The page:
For research on the evolution of the Indian documentary film. Focusing on major figures and phases of development from the 1920s to the present, the project will chart the chronologies of different types of documentary filmmaking practices in India. The connection of technology, politics, community building, funding and censorship to documentary filmmaking will also be investigated. The outcome of the project will be the manuscript of a book and two paper presentations at seminars.
For the study of the relationship between digital technology and the folk art forms, especially the resistance arts, which draw on the Bundeli tradition of the Narmada Valley region of Madhya Pradesh. The research will map the transformation in these folk art forms with the advent of technology, leading to the creation of ‘digital folk arts’. The research findings will be documented in a DVD and will be uploaded on the Jatan Trust website.
For a one-day symposium on 'Theatre Pedagogy for Children' and a ‘Teacher Training Initiative’, both intended to spark a long-term engagement of teachers with education through theatre. Ranga Shankara will organise these two-day activities under the umbrella of its first ever theatre festival for children. Some of the teachers from Kali-Kalisu workshops will also participate in the one-day training.
For a residency programme which nurtures collaboration and exchange among emerging Indian artists. Four artists from diverse cultural and artistic backgrounds will spend three months at the BAR1 studios in Bangalore, developing individual pieces of art work and interacting with fellow artists. The artists’ work in progress will be exhibited at the end of the residency.
For an innovative stage adaptation of Dharmvir Bharati’s modern Hindi novella, Suraj ka Satvaan Ghoda. Creating stage space using human bodies and experimenting with choreography and chorus, this play will weave a single narrative from the novella’s fragmented stories about seven characters. The psyche and perspective of each character will be explored through movements and soundscapes drawn from indigenous dance and musical forms.
For turning the performance script S*x, M*rality and Cens*rship, which was developed with the help of an earlier research grant from IFA, into a stage production. The script specifically looks at at the censorship battles fought over the play Sakharam Binder and the audience and critical responses to the production. Audio and video material secured during the research phase will be incorporated in the envisaged docudrama to recreate the cultural context of the 1970s.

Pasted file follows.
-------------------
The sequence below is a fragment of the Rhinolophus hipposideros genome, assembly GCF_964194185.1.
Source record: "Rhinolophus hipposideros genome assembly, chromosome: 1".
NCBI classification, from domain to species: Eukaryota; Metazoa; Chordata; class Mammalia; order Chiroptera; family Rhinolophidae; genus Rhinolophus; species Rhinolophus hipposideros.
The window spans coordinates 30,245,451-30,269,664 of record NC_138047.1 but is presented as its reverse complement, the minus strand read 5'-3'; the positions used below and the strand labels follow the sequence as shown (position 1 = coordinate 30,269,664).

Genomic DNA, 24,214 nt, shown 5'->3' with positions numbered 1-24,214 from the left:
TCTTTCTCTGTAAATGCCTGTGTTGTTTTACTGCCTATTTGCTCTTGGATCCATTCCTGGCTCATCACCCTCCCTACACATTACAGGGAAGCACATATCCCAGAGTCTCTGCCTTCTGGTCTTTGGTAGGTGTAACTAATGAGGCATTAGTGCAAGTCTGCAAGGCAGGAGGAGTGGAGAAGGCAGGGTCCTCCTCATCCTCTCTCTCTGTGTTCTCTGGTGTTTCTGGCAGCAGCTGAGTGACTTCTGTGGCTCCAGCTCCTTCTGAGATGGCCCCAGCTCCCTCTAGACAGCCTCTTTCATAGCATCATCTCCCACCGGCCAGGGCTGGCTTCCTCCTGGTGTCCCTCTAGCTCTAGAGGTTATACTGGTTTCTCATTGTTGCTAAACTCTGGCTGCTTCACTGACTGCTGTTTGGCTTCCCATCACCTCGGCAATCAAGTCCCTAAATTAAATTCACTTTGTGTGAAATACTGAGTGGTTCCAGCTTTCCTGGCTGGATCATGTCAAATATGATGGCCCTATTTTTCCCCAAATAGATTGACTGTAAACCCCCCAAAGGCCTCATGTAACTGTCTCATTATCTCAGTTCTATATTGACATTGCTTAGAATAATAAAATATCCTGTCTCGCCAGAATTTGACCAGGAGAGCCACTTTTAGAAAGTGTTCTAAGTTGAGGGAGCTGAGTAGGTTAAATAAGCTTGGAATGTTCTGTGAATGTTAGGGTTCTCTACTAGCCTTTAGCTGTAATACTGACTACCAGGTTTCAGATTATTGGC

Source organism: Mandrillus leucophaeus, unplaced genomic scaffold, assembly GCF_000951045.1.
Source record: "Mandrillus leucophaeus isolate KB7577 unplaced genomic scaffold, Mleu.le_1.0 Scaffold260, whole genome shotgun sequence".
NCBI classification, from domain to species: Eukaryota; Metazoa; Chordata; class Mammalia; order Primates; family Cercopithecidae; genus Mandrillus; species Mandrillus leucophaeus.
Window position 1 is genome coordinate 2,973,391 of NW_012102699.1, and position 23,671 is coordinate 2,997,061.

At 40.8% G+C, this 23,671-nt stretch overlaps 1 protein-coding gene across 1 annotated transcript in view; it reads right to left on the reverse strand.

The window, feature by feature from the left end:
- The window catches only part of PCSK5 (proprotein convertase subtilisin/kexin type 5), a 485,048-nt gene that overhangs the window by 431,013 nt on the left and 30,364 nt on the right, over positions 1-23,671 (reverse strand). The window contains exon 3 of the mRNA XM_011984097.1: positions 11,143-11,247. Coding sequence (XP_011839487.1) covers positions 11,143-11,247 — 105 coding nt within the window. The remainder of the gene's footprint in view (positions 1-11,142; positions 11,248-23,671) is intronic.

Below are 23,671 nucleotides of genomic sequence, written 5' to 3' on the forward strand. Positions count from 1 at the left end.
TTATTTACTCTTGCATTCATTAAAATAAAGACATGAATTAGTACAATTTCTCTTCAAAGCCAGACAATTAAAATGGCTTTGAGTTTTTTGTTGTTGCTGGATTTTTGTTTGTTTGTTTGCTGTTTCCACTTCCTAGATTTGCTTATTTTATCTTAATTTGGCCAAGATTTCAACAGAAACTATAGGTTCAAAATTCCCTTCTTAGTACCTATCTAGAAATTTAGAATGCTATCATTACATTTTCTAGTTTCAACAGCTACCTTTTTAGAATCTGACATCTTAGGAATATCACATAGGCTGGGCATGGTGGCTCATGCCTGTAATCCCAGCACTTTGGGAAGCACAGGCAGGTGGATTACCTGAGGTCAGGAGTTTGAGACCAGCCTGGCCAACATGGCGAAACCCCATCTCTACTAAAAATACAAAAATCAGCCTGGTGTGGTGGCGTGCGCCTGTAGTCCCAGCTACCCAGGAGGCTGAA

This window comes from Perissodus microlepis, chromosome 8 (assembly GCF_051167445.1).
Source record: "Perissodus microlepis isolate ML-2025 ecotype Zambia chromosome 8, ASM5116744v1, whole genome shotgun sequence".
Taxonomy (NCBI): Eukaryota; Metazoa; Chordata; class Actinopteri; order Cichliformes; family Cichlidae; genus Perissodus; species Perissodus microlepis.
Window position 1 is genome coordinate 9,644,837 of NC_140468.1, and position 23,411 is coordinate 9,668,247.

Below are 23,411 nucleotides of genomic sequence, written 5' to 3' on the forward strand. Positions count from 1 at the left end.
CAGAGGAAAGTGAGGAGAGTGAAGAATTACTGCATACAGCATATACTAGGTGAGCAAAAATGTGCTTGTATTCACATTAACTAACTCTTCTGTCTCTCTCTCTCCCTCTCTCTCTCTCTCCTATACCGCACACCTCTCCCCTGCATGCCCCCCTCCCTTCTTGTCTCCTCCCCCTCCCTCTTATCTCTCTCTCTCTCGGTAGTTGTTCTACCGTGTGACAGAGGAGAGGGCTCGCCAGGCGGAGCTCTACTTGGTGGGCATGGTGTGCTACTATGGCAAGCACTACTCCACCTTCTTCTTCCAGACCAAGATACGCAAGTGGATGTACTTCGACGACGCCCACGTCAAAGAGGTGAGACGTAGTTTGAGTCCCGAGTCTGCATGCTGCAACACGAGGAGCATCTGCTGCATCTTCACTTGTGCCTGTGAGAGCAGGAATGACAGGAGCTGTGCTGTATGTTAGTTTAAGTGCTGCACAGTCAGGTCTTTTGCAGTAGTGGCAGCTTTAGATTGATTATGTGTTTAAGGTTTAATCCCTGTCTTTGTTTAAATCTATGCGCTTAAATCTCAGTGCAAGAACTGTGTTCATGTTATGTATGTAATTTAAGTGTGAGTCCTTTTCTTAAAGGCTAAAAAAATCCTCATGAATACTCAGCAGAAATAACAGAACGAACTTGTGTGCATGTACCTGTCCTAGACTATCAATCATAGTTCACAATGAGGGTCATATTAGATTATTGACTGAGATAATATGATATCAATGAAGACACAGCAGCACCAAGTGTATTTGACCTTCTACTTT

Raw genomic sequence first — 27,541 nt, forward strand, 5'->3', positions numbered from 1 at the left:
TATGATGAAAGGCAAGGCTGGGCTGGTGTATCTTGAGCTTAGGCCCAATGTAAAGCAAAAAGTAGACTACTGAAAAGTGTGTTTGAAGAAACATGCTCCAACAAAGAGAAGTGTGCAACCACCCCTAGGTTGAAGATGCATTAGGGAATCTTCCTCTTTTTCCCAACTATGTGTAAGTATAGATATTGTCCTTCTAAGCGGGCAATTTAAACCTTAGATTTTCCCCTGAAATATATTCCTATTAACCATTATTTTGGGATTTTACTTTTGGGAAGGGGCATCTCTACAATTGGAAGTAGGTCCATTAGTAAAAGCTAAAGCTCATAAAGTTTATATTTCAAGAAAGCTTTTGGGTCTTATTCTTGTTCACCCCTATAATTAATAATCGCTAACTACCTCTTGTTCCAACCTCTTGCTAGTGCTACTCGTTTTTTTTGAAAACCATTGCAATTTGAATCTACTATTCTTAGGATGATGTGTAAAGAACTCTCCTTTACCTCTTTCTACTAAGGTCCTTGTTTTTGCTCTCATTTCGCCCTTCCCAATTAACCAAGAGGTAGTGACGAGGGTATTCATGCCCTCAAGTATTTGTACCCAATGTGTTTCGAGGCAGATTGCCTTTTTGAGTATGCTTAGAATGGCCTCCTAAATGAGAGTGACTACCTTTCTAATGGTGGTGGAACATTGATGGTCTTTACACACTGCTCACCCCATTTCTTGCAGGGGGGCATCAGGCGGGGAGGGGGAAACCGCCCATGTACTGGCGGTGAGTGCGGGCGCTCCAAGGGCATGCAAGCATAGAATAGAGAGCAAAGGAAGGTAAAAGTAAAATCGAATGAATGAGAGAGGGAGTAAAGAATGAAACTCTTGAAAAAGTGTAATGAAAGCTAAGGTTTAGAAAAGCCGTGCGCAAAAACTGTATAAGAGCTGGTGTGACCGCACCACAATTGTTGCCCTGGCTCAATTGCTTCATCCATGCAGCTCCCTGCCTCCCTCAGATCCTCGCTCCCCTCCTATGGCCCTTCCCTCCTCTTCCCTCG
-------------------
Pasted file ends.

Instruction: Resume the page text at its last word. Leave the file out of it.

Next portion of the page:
For a residency that supports four emerging choreographers to explore and test their creative ideas, develop their choreographic skills and build a working methodology for dance creation. The resident artists will each be paired with a mentor who will help to stimulate their interpretive and creative processes. The residency will culminate with a public presentation of original solo or ensemble performances by the resident artists.
For an exploration of the body in pain through a re-visioning of Samuel Beckett’s play Act without Words I and Act Without Words II. An Argentinean story will be used to devise the plot and action, and introduce new meanings into Beckett’s plays. The production will also situate the experience of physical pain within the social context of the performers. A script in Malayalam will be developed and layered through games, and constant improvisations and experiments with actors.
For research and documentation of the Bhagait folk ballad tradition, popular among marginalised and Dalit castes from the Indo- Nepal region bordering Bihar and Uttar Pradesh. The project will investigate the additions, deletions and reinventions in this art form. The research will lead to two critical essays and audio-visual materials, which will be archived at the G.B. Pant Social Science Institute, Allahabad, and other print materials such as posters, pamphlets and articles, which will be uploaded on the Institute’s website.
For research leading to a monograph on the comic strip Cheriya Manushyarum, Valiya Lokavum (Small Men and the Big World) created by G.Aravindan, the internationally acclaimed film maker, which appeared in a Malayalam literary weekly from 1961 to 1973. Video interviews with cartoonists, scholars, family members, historians and readers and a bibliography of critical texts, essays and books on comics and graphic novels will be archived on the website of the Centre for Performance Research and Cultural Studies in South Asia.